HAYNIE, SAMUEL G.
HAYNIE, SAMUEL G. (1806–1877). Samuel Garner Haynie, physician and mayor of Austin, was born to Reverend John Haynie and Elizabeth Brooks in Knoxville, Tennessee, on April 23, 1806. The family relocated to Tuscumbia, Alabama, where they lived for nearly twenty years before settling in Independence, Washington County, Texas, in 1837. By 1839, Samuel volunteered to suppress the Córdova Rebellion, and settled in Austin, where he practiced medicine. He was a close friend and personal physician of Samuel Houston. His father served as the first Chaplain of the State Legislature of Texas following annexation to the United States. Haynie married Hannah Maria Evans on February 7, 1841. They had three sons and five daughters that lived to adulthood. Haynie was an Odd Fellow and Free Mason. Samuel Haynie represented Travis County in the Republic of Texas Fifth Congress, 1840–42, and in the Second Legislature, 1847. He owned the Austin Drug Store and served as postmaster of Austin from August 15, 1846, to March 14, 1852. He became director of the Sons of Temperance in 1850, and was elected mayor of Austin in 1850 and 1851. Abner Cook designed Haynie an impressive two-story home west of the Capitol that became known as the Haynie-Cook House, and designated with a historical marker in 2010. In 1852, he resigned as mayor, and purchased Baker and Townsend Drug Store before establishing a large mercantile firm, Samuel G. Haynie & Co. with his brother. Haynie was one of two commissioners in charge of the erection of the new Capitol building in 1855. He opposed secession in 1859, and worked as superintendent of the Austin Blind Institute in 1861. The people of Austin elected him mayor again in 1863 and 1864. In 1867 he owned and operated the Avenue Hotel, served as superintendent of the addition to St. David's Episcopal Church in 1870. He graduated from the Medical Department of Soule University at Galveston in 1871, and practiced medicine until his death, on May 20, 1877. Haynie is buried at the Oakwood Cemetery in Travis County.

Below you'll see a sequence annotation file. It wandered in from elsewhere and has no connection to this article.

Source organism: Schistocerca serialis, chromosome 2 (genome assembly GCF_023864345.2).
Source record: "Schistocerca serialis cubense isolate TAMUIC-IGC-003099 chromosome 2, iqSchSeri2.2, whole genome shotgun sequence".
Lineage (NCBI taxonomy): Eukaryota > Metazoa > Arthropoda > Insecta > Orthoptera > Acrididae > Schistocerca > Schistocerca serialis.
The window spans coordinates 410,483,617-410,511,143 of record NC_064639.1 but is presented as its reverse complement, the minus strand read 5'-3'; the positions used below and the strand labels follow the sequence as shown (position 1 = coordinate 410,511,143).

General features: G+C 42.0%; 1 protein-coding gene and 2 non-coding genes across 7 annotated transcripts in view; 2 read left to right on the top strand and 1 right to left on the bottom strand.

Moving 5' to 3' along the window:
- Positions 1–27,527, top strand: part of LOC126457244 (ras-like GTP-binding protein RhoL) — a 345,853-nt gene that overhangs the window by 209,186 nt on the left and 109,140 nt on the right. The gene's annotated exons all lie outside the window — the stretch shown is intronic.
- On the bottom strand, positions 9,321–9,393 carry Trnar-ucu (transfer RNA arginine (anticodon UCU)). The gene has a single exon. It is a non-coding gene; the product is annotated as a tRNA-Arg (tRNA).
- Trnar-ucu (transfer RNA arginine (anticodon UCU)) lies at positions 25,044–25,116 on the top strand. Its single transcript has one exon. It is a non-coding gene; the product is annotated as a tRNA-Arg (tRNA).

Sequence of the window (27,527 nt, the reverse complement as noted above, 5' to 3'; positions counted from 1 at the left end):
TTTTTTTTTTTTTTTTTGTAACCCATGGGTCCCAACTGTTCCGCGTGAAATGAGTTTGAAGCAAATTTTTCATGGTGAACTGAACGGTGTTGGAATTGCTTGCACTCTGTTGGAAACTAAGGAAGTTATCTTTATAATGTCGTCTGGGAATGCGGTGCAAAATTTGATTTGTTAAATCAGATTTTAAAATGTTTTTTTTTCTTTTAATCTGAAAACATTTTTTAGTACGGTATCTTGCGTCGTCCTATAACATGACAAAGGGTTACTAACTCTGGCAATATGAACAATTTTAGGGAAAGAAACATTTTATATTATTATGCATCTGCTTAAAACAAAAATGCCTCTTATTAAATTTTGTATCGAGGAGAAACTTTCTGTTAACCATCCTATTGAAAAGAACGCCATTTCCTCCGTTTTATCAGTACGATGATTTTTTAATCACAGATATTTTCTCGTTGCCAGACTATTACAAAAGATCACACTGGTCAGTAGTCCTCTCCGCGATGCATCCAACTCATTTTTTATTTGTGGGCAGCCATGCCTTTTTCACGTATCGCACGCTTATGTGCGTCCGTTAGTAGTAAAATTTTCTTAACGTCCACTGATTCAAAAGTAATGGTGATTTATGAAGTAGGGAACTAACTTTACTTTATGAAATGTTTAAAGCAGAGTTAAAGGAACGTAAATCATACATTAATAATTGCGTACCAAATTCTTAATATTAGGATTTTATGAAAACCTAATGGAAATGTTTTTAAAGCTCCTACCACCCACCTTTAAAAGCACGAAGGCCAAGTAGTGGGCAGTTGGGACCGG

Austin Daily Democratic Statesman, May 22, 1877. Pat Ireland Nixon, The Medical Story of Early Texas, 1528–1853 (Lancaster, Pennsylvania: Lupe Memorial Fund, 1946). Texas House of Representatives, Biographical Directory of the Texan Conventions and Congresses, 1832–1845 (Austin: Book Exchange, 1941). L. Haynie Rossman, A Haynie Genealogy, Their 1650 Virginia Roots, 1839 Texas Trunk, Nine Limbs, Many Branches, Twigs and Some Leaves (Fredericksburg: Radio Post, 1963). Kenneth Hafertepe, Abner Cook: Master Builder on the Texas Frontier (Austin: Texas State Historical Association, 1992).
Image Use Disclaimer
All copyrighted materials included within the Handbook of Texas Online are in accordance with Title 17 U.S.C. Section 107 related to Copyright and “Fair Use” for Non-Profit educational institutions, which permits the Texas State Historical Association (TSHA), to utilize copyrighted materials to further scholarship, education, and inform the public. The TSHA makes every effort to conform to the principles of fair use and to comply with copyright law.
For more information go to: http://www.law.cornell.edu/uscode/17/107.shtml
If you wish to use copyrighted material from this site for purposes of your own that go beyond fair use, you must obtain permission from the copyright owner.
The following, adapted from the Chicago Manual of Style, 15th edition, is the preferred citation for this article.Anonymous, rev. by Brett J. Derbes, "HAYNIE, SAMUEL G.," Handbook of Texas Online (http://www.tshaonline.org/handbook/online/articles/fhabp), accessed February 09, 2016. Uploaded on June 15, 2010. Modified on January 11, 2016. Published by the Texas State Historical Association.
Get Texas history everyday,
with day by day
Each day's email tells a little bit more of the story of Texas and links to our collection of more than 27,000 articles